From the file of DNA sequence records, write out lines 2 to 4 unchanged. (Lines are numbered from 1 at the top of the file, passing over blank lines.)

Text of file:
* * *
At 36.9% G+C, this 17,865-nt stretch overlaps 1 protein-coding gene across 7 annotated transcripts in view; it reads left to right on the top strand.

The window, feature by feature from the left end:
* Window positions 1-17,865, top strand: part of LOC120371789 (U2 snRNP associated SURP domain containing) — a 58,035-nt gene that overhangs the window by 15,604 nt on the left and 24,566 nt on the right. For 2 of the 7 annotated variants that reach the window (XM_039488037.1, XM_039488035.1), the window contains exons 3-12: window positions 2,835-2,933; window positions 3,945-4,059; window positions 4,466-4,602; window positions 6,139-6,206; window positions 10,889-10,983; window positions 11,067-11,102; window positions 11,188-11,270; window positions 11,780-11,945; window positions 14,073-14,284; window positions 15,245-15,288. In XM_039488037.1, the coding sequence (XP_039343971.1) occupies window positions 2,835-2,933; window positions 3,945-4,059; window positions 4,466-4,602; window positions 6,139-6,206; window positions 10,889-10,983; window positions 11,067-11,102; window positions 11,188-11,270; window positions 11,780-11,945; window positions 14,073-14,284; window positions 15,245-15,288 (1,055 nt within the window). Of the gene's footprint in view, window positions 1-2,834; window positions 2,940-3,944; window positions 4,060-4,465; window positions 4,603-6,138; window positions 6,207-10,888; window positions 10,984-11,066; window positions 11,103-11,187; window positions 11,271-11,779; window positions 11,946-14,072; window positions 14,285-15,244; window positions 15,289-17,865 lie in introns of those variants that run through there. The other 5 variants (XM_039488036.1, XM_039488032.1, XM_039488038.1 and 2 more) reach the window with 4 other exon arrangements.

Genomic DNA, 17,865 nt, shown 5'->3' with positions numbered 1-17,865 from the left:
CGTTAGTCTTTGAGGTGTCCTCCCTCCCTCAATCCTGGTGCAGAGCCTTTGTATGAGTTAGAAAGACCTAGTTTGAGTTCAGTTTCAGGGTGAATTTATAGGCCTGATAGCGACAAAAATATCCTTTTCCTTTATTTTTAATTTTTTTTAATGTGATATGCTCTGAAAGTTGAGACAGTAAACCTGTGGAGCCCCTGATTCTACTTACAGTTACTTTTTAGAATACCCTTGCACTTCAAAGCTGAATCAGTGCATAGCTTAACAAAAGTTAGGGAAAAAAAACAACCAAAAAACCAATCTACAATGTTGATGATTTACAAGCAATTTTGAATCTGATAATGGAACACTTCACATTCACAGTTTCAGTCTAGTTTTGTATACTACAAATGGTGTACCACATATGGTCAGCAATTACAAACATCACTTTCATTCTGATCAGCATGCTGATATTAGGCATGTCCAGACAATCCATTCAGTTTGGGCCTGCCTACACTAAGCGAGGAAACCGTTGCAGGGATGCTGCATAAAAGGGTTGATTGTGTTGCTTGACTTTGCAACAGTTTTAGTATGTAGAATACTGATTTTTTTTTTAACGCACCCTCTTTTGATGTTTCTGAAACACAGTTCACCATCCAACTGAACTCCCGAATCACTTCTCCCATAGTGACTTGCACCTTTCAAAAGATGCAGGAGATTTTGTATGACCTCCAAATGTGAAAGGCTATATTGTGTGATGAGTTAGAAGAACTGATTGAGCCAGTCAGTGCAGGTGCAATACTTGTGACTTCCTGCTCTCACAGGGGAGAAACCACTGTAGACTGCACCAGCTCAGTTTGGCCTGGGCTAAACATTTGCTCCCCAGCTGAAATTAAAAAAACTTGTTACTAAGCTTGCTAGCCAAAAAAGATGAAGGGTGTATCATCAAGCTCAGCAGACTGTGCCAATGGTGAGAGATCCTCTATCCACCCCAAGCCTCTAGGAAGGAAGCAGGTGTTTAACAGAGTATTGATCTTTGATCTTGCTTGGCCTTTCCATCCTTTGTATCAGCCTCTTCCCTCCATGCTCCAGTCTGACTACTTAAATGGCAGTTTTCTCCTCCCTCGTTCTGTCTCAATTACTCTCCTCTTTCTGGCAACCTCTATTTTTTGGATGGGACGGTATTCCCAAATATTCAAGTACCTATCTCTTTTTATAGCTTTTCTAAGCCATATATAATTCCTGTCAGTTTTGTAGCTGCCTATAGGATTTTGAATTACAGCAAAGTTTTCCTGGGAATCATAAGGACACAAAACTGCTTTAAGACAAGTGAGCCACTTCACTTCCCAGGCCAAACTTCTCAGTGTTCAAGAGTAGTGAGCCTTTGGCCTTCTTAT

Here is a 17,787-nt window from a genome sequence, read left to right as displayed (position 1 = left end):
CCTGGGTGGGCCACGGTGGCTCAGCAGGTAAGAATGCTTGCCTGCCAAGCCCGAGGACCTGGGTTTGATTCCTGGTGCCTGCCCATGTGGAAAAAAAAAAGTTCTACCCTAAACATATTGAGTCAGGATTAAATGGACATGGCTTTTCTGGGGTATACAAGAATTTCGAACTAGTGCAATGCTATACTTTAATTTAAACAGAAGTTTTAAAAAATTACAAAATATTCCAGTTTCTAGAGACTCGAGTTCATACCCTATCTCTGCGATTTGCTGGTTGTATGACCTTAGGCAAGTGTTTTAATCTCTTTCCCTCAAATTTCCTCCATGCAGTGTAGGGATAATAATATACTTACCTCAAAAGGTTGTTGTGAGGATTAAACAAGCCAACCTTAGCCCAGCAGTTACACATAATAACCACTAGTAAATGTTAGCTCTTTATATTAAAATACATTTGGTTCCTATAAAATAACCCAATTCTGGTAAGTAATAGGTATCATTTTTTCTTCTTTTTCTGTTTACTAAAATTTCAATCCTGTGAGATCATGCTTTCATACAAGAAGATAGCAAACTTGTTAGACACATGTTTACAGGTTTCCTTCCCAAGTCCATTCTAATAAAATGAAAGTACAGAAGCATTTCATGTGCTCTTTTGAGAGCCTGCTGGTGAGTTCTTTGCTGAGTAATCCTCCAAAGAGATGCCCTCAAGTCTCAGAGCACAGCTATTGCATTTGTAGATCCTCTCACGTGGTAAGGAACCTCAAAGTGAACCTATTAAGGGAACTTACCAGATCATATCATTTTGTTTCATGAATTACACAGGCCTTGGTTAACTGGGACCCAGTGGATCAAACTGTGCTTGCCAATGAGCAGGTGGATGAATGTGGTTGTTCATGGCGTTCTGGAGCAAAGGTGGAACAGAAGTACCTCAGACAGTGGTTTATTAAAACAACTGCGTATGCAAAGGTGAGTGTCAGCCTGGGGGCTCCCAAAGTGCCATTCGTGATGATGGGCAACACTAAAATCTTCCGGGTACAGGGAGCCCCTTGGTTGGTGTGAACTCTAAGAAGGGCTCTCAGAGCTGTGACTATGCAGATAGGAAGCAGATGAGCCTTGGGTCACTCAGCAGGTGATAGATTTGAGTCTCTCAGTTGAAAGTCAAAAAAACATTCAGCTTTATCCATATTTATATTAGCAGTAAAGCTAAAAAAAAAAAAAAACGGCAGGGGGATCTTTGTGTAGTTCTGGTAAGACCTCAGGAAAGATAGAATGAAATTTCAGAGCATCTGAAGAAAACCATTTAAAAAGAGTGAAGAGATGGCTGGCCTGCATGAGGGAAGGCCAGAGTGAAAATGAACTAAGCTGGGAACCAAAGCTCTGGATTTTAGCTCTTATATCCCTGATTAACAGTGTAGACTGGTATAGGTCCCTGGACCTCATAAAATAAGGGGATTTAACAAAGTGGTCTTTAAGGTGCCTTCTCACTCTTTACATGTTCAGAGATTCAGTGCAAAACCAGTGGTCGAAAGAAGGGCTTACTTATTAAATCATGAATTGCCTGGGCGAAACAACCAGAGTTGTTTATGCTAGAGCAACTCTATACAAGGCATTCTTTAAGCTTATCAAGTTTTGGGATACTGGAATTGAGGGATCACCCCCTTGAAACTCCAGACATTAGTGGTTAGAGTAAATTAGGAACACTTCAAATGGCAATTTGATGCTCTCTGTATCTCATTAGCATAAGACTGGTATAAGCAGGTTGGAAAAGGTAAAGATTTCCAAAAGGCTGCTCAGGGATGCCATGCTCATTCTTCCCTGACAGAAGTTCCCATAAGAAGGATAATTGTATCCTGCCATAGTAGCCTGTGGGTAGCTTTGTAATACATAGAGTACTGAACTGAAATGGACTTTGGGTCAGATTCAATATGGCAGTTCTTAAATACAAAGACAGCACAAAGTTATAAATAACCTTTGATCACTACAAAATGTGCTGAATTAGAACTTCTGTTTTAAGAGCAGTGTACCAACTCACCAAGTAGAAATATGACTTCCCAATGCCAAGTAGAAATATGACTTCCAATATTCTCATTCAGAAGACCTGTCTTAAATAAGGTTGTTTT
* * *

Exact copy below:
The window, feature by feature from the left end:
* Window positions 1-17,865, top strand: part of LOC120371789 (U2 snRNP associated SURP domain containing) — a 58,035-nt gene that overhangs the window by 15,604 nt on the left and 24,566 nt on the right. For 2 of the 7 annotated variants that reach the window (XM_039488037.1, XM_039488035.1), the window contains exons 3-12: window positions 2,835-2,933; window positions 3,945-4,059; window positions 4,466-4,602; window positions 6,139-6,206; window positions 10,889-10,983; window positions 11,067-11,102; window positions 11,188-11,270; window positions 11,780-11,945; window positions 14,073-14,284; window positions 15,245-15,288. In XM_039488037.1, the coding sequence (XP_039343971.1) occupies window positions 2,835-2,933; window positions 3,945-4,059; window positions 4,466-4,602; window positions 6,139-6,206; window positions 10,889-10,983; window positions 11,067-11,102; window positions 11,188-11,270; window positions 11,780-11,945; window positions 14,073-14,284; window positions 15,245-15,288 (1,055 nt within the window). Of the gene's footprint in view, window positions 1-2,834; window positions 2,940-3,944; window positions 4,060-4,465; window positions 4,603-6,138; window positions 6,207-10,888; window positions 10,984-11,066; window positions 11,103-11,187; window positions 11,271-11,779; window positions 11,946-14,072; window positions 14,285-15,244; window positions 15,289-17,865 lie in introns of those variants that run through there. The other 5 variants (XM_039488036.1, XM_039488032.1, XM_039488038.1 and 2 more) reach the window with 4 other exon arrangements.

Genomic DNA, 17,865 nt, shown 5'->3' with positions numbered 1-17,865 from the left: